Last orders: Time called on one in five of Northern Ireland's bars in three years
Dramatic litany of closures in one year highlights slump
Time has been called on almost one in five of Northern Ireland's pubs in just three years as a result of the economic downturn, it can be revealed.
Hundreds of bars have closed amid unprecedented trading difficulties, with the licensing industry fearing an acceleration in the casualty rate.
Indeed, for many public houses across the province, experts have predicted that this Christmas really could be their last chance of survival.
As the failure rate of bars here is now running at a frightening three per week, the message from publicans is simple: "Don't sit at home, get out and enjoy some yule-tide cheer in your local pub during the festive period."
Their rallying call comes after the latest industry figures revealed that the economic downturn claimed 174 pubs across the province in 2012, while a worrying 237 have shut since 2009.
Colin Neill, chief executive of Pubs of Ulster, the professional body that oversees the local retail licensed trade, said it had been a tough year.
"We'd be foolish to say it hasn't been challenging for the industry; it has, and we've lost a lot of pubs," he said.
"There are still challenges ahead, but we're starting to see positive signs across the province.
"People need to come out and support their local pubs if they want them to stay in business."
The leisure industry in Belfast has been badly hit over the last 12 months as a result of ongoing protests – sometimes violent – following a decision to restrict the flying of the Union flag at City Hall.
However, publicans in rural towns and villages have had their own issues, as consumers cut back on their luxury spending in order to make ends meet.
In Ballymena, for example, four pubs – The Imperial, The Moat Bar, The Ballee Arms and The Inn – served last orders to their clientele.
Stephen Reynolds, who owns The Front Page bar in the Co Antrim town, said: "There were 34 bars here when I started out 23 years ago and that's now down to 17, which is indicative of the pressures we're under.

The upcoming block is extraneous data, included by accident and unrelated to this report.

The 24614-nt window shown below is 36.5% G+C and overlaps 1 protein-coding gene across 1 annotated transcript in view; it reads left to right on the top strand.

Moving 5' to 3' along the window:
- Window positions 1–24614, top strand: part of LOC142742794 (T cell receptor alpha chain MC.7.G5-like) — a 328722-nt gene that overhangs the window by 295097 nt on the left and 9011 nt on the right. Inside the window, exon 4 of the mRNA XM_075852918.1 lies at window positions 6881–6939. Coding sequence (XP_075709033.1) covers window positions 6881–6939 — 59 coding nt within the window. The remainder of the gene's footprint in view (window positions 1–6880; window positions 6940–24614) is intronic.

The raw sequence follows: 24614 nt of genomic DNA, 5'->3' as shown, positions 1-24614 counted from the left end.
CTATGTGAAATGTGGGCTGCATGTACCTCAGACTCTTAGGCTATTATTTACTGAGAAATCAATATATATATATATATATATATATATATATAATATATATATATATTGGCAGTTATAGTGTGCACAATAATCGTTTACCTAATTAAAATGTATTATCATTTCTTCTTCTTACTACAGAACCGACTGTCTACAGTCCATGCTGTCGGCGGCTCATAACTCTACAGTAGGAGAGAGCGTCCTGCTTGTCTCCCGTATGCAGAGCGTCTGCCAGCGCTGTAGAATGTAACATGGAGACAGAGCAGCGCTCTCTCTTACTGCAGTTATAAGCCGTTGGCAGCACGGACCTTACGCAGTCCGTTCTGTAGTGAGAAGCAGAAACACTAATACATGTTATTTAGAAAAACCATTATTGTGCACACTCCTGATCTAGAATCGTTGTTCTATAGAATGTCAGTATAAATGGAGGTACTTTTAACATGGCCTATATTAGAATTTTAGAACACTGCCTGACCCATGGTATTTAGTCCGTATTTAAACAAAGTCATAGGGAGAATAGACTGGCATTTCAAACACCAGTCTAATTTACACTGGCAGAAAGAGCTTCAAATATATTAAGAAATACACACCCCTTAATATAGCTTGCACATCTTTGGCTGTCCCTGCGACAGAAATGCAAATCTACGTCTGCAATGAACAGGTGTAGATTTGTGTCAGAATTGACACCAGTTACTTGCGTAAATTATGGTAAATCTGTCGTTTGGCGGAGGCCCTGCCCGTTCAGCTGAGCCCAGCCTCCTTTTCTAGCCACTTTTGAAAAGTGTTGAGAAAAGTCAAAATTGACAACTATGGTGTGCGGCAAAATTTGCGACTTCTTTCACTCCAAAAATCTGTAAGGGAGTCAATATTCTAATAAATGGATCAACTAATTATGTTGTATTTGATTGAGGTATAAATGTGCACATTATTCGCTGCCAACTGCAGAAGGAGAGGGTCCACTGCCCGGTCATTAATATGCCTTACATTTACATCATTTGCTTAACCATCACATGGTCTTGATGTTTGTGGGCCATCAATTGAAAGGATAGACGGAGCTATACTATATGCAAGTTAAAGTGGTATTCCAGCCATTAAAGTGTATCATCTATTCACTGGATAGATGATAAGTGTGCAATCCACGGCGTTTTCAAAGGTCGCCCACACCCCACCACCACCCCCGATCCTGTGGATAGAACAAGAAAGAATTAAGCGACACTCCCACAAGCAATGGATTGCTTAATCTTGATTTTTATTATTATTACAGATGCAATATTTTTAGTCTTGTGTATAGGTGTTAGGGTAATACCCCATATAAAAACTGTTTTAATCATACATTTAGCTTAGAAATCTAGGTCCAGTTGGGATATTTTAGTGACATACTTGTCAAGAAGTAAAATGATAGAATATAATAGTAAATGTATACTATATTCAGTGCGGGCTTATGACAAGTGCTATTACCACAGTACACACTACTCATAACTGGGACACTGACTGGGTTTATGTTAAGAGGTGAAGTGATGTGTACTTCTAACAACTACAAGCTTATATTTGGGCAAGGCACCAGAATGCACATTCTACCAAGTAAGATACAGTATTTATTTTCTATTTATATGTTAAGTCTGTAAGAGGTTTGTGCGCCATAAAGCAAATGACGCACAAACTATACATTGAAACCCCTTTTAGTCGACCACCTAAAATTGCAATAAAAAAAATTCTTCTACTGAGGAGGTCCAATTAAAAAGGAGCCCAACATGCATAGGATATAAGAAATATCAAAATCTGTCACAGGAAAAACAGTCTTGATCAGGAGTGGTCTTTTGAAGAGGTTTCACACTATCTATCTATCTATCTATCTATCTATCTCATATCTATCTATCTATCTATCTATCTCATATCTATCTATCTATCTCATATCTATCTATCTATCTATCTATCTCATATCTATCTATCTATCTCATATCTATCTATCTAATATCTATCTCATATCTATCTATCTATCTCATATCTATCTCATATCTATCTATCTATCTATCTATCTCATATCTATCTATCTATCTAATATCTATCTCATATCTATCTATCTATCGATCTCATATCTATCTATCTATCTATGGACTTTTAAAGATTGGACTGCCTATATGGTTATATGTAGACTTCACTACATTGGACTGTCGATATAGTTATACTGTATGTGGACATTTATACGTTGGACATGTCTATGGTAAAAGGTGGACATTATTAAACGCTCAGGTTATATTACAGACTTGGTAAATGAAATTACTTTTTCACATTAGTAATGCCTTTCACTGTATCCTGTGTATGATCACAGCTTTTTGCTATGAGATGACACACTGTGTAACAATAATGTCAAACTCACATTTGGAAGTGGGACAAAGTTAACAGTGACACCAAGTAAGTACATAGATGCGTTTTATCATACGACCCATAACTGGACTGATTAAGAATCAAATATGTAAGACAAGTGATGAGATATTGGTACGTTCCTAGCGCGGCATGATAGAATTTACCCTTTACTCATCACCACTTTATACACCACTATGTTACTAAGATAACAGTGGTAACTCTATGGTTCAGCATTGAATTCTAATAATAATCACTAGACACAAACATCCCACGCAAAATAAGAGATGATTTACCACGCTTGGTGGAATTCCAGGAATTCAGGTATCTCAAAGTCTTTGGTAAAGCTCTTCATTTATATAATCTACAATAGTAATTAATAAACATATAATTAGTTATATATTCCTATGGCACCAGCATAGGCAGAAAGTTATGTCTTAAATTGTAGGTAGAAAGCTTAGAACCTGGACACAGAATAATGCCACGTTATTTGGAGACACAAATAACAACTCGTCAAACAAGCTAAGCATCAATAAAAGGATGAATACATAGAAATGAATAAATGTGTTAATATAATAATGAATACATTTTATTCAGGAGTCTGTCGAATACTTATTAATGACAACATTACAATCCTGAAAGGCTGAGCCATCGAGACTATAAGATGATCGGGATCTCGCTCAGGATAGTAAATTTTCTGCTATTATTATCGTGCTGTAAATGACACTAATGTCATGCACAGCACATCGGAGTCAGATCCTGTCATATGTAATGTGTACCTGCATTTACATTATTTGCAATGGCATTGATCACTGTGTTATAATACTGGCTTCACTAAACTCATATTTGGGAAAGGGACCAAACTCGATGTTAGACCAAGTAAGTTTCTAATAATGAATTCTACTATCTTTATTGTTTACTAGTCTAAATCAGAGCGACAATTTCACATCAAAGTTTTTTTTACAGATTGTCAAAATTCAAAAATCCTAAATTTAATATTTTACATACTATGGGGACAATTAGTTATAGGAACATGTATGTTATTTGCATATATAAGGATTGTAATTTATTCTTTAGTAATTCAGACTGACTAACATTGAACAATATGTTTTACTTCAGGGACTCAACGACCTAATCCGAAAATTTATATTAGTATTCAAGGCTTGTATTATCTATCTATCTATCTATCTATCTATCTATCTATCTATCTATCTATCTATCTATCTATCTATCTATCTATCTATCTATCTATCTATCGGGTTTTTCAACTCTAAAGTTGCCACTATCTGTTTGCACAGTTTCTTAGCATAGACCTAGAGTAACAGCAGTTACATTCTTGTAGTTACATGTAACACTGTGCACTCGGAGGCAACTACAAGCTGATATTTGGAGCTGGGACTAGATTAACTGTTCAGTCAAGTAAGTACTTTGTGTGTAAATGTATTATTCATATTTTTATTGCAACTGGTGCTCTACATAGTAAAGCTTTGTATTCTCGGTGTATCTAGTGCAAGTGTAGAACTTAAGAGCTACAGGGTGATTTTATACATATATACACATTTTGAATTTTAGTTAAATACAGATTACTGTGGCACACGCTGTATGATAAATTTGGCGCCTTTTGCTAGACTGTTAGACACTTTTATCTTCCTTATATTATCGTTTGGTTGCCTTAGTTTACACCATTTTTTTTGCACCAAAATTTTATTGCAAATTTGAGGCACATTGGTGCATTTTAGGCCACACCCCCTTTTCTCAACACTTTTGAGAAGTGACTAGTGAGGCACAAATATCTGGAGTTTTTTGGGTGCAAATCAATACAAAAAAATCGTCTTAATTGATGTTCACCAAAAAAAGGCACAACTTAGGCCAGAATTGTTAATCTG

"Publicans not only have rent and rates to contend with, there's an added problem with supermarkets selling beer and spirits cheaper as retail products than we can buy if from wholesellers."
In 2007, there were 1,481 premises with liquor licences in Northern Ireland, according to figures from Pubs of Ulster, compared to 1,252 in 2012 – and 174 pub closures last year alone.
Sunflower blooms in tough times
Belfast publican Pedro Donald opened the Sunflower pub on Union Street, close to Belfast city centre, one year ago this week.
He admitted that he has had his fair share of problems this year, but was confident that the tide of economic despair had definitely turned.
"Business is good but it hasn't been an easy ride," said Pedro, who has worked in the pub industry for almost 30 years.
"When we first opened there was the heavy snow which left us without electricity for a weekend and then we had the flag protests.
"One of our windows was also broken in an attack during a riot on Royal Avenue in August. But apart from that, we've been doing well."
He added: "As long as people support their local pubs they will survive; if they don't, it will make a difficult situation even more difficult."
The good news is that those in the pub industry believe that things are looking up.
Indeed, last weekend bars saw a boost in numbers during Small Business Saturday which brought tens of thousands of people into Belfast. And, earlier this week, the Orange Order cancelled a protest parade in the city centre that would have dissuaded people from coming in. Publicans in rural towns have also reported a surge in numbers, with people starting to believe the recession is coming to an end.
Consumers are once again going out at the weekend, according to Pedro, although they are demanding more from venues.
"People will go to the pub is there's a reason to go there, whether that's a quiz, or for music or an open mic session," he said.
"Hopefully we're starting to see a return of the good times now that the economy appears to be picking up a bit.
"It might be the last Christmas for some unlucky publicans, but it definitely won't be for me."